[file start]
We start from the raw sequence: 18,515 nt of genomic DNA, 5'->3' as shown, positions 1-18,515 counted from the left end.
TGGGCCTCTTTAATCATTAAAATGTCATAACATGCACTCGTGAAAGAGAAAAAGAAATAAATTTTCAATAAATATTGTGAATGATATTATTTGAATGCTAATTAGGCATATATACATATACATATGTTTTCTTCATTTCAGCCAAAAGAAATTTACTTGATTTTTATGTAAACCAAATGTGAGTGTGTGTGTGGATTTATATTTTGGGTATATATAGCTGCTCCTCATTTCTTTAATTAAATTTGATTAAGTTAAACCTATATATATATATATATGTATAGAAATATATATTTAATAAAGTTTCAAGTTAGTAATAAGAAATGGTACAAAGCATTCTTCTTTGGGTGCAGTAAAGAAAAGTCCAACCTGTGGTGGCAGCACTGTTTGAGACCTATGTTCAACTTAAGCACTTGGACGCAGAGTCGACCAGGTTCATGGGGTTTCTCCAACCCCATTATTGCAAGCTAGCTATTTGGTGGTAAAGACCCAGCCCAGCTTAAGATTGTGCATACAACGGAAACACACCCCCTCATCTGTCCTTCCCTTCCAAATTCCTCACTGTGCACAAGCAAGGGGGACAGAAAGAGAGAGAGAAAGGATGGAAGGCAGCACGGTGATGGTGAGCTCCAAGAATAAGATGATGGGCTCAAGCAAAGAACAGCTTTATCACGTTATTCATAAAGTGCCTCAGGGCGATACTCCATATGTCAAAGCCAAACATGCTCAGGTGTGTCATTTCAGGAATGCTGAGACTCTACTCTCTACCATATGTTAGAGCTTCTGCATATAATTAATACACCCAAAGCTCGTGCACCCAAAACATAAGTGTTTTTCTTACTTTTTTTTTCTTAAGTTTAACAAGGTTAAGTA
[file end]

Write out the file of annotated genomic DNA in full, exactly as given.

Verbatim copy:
We start from the raw sequence: 18,515 nt of genomic DNA, 5'->3' as shown, positions 1-18,515 counted from the left end.
TGGGCCTCTTTAATCATTAAAATGTCATAACATGCACTCGTGAAAGAGAAAAAGAAATAAATTTTCAATAAATATTGTGAATGATATTATTTGAATGCTAATTAGGCATATATACATATACATATGTTTTCTTCATTTCAGCCAAAAGAAATTTACTTGATTTTTATGTAAACCAAATGTGAGTGTGTGTGTGGATTTATATTTTGGGTATATATAGCTGCTCCTCATTTCTTTAATTAAATTTGATTAAGTTAAACCTATATATATATATATATGTATAGAAATATATATTTAATAAAGTTTCAAGTTAGTAATAAGAAATGGTACAAAGCATTCTTCTTTGGGTGCAGTAAAGAAAAGTCCAACCTGTGGTGGCAGCACTGTTTGAGACCTATGTTCAACTTAAGCACTTGGACGCAGAGTCGACCAGGTTCATGGGGTTTCTCCAACCCCATTATTGCAAGCTAGCTATTTGGTGGTAAAGACCCAGCCCAGCTTAAGATTGTGCATACAACGGAAACACACCCCCTCATCTGTCCTTCCCTTCCAAATTCCTCACTGTGCACAAGCAAGGGGGACAGAAAGAGAGAGAGAAAGGATGGAAGGCAGCACGGTGATGGTGAGCTCCAAGAATAAGATGATGGGCTCAAGCAAAGAACAGCTTTATCACGTTATTCATAAAGTGCCTCAGGGCGATACTCCATATGTCAAAGCCAAACATGCTCAGGTGTGTCATTTCAGGAATGCTGAGACTCTACTCTCTACCATATGTTAGAGCTTCTGCATATAATTAATACACCCAAAGCTCGTGCACCCAAAACATAAGTGTTTTTCTTACTTTTTTTTTCTTAAGTTTAACAAGGTTAAGTA